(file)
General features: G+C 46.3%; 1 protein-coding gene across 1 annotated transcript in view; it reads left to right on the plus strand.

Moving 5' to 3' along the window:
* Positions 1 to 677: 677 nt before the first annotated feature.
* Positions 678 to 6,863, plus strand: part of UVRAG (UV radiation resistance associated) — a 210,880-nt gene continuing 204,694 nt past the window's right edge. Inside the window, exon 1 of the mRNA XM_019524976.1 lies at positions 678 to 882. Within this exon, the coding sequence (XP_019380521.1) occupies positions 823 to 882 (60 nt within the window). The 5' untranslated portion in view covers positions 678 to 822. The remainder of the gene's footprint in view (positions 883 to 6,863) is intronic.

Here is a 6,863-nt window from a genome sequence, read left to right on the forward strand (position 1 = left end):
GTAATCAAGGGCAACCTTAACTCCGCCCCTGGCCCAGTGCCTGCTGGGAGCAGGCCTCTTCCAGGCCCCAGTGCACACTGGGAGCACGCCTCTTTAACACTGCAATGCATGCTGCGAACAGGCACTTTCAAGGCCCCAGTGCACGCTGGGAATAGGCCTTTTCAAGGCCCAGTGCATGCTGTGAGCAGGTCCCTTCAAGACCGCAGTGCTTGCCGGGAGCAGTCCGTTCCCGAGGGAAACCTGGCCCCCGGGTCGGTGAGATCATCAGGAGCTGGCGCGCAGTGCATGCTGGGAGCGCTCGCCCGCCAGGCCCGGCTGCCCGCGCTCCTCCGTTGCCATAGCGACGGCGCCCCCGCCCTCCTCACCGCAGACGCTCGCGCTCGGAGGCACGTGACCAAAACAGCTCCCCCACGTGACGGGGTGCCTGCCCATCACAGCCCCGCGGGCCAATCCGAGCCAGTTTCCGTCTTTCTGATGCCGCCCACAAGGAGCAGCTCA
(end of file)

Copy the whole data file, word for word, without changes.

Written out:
General features: G+C 46.3%; 1 protein-coding gene across 1 annotated transcript in view; it reads left to right on the plus strand.

Moving 5' to 3' along the window:
* Positions 1 to 677: 677 nt before the first annotated feature.
* Positions 678 to 6,863, plus strand: part of UVRAG (UV radiation resistance associated) — a 210,880-nt gene continuing 204,694 nt past the window's right edge. Inside the window, exon 1 of the mRNA XM_019524976.1 lies at positions 678 to 882. Within this exon, the coding sequence (XP_019380521.1) occupies positions 823 to 882 (60 nt within the window). The 5' untranslated portion in view covers positions 678 to 822. The remainder of the gene's footprint in view (positions 883 to 6,863) is intronic.

Here is a 6,863-nt window from a genome sequence, read left to right on the forward strand (position 1 = left end):
GTAATCAAGGGCAACCTTAACTCCGCCCCTGGCCCAGTGCCTGCTGGGAGCAGGCCTCTTCCAGGCCCCAGTGCACACTGGGAGCACGCCTCTTTAACACTGCAATGCATGCTGCGAACAGGCACTTTCAAGGCCCCAGTGCACGCTGGGAATAGGCCTTTTCAAGGCCCAGTGCATGCTGTGAGCAGGTCCCTTCAAGACCGCAGTGCTTGCCGGGAGCAGTCCGTTCCCGAGGGAAACCTGGCCCCCGGGTCGGTGAGATCATCAGGAGCTGGCGCGCAGTGCATGCTGGGAGCGCTCGCCCGCCAGGCCCGGCTGCCCGCGCTCCTCCGTTGCCATAGCGACGGCGCCCCCGCCCTCCTCACCGCAGACGCTCGCGCTCGGAGGCACGTGACCAAAACAGCTCCCCCACGTGACGGGGTGCCTGCCCATCACAGCCCCGCGGGCCAATCCGAGCCAGTTTCCGTCTTTCTGATGCCGCCCACAAGGAGCAGCTCA